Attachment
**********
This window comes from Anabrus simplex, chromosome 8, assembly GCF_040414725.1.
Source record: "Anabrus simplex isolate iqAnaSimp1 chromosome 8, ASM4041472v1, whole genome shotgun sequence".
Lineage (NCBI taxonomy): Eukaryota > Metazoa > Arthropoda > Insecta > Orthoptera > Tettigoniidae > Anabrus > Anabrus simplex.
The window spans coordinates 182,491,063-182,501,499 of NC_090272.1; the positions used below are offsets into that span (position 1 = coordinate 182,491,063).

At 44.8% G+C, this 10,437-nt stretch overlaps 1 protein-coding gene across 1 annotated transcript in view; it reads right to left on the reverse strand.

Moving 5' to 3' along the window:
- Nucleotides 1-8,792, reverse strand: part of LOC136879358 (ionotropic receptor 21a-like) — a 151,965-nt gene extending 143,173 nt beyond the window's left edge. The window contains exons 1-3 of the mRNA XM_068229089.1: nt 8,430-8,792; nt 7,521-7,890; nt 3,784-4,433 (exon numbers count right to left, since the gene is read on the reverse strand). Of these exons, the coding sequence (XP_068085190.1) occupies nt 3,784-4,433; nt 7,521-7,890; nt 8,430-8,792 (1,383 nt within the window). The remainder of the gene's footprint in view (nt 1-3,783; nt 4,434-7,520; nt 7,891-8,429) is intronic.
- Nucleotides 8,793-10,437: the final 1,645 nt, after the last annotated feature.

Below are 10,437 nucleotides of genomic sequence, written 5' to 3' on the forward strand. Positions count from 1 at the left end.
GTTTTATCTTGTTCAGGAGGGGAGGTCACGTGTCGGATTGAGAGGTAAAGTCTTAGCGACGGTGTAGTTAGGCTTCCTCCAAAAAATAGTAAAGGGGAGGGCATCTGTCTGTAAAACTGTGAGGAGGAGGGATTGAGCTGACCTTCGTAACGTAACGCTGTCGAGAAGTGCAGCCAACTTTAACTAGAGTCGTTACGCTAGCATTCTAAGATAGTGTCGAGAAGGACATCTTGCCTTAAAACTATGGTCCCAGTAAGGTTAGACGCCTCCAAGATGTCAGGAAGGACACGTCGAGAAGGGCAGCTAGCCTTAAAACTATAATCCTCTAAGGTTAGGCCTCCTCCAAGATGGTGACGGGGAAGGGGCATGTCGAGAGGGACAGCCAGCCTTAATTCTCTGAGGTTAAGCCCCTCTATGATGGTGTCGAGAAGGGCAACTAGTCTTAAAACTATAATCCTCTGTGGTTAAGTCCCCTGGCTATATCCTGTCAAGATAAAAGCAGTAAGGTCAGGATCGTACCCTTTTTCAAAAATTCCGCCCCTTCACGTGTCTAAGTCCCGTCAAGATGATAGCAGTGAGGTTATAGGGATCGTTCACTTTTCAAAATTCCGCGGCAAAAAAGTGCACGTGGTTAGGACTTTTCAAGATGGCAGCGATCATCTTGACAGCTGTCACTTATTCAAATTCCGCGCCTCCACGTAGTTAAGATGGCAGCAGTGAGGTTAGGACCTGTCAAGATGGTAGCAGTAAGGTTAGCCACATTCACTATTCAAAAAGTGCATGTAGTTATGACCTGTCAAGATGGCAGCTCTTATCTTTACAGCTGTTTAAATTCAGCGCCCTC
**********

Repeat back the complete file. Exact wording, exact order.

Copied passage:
This window comes from Anabrus simplex, chromosome 8, assembly GCF_040414725.1.
Source record: "Anabrus simplex isolate iqAnaSimp1 chromosome 8, ASM4041472v1, whole genome shotgun sequence".
Lineage (NCBI taxonomy): Eukaryota > Metazoa > Arthropoda > Insecta > Orthoptera > Tettigoniidae > Anabrus > Anabrus simplex.
The window spans coordinates 182,491,063-182,501,499 of NC_090272.1; the positions used below are offsets into that span (position 1 = coordinate 182,491,063).

At 44.8% G+C, this 10,437-nt stretch overlaps 1 protein-coding gene across 1 annotated transcript in view; it reads right to left on the reverse strand.

Moving 5' to 3' along the window:
- Nucleotides 1-8,792, reverse strand: part of LOC136879358 (ionotropic receptor 21a-like) — a 151,965-nt gene extending 143,173 nt beyond the window's left edge. The window contains exons 1-3 of the mRNA XM_068229089.1: nt 8,430-8,792; nt 7,521-7,890; nt 3,784-4,433 (exon numbers count right to left, since the gene is read on the reverse strand). Of these exons, the coding sequence (XP_068085190.1) occupies nt 3,784-4,433; nt 7,521-7,890; nt 8,430-8,792 (1,383 nt within the window). The remainder of the gene's footprint in view (nt 1-3,783; nt 4,434-7,520; nt 7,891-8,429) is intronic.
- Nucleotides 8,793-10,437: the final 1,645 nt, after the last annotated feature.

Below are 10,437 nucleotides of genomic sequence, written 5' to 3' on the forward strand. Positions count from 1 at the left end.
GTTTTATCTTGTTCAGGAGGGGAGGTCACGTGTCGGATTGAGAGGTAAAGTCTTAGCGACGGTGTAGTTAGGCTTCCTCCAAAAAATAGTAAAGGGGAGGGCATCTGTCTGTAAAACTGTGAGGAGGAGGGATTGAGCTGACCTTCGTAACGTAACGCTGTCGAGAAGTGCAGCCAACTTTAACTAGAGTCGTTACGCTAGCATTCTAAGATAGTGTCGAGAAGGACATCTTGCCTTAAAACTATGGTCCCAGTAAGGTTAGACGCCTCCAAGATGTCAGGAAGGACACGTCGAGAAGGGCAGCTAGCCTTAAAACTATAATCCTCTAAGGTTAGGCCTCCTCCAAGATGGTGACGGGGAAGGGGCATGTCGAGAGGGACAGCCAGCCTTAATTCTCTGAGGTTAAGCCCCTCTATGATGGTGTCGAGAAGGGCAACTAGTCTTAAAACTATAATCCTCTGTGGTTAAGTCCCCTGGCTATATCCTGTCAAGATAAAAGCAGTAAGGTCAGGATCGTACCCTTTTTCAAAAATTCCGCCCCTTCACGTGTCTAAGTCCCGTCAAGATGATAGCAGTGAGGTTATAGGGATCGTTCACTTTTCAAAATTCCGCGGCAAAAAAGTGCACGTGGTTAGGACTTTTCAAGATGGCAGCGATCATCTTGACAGCTGTCACTTATTCAAATTCCGCGCCTCCACGTAGTTAAGATGGCAGCAGTGAGGTTAGGACCTGTCAAGATGGTAGCAGTAAGGTTAGCCACATTCACTATTCAAAAAGTGCATGTAGTTATGACCTGTCAAGATGGCAGCTCTTATCTTTACAGCTGTTTAAATTCAGCGCCCTC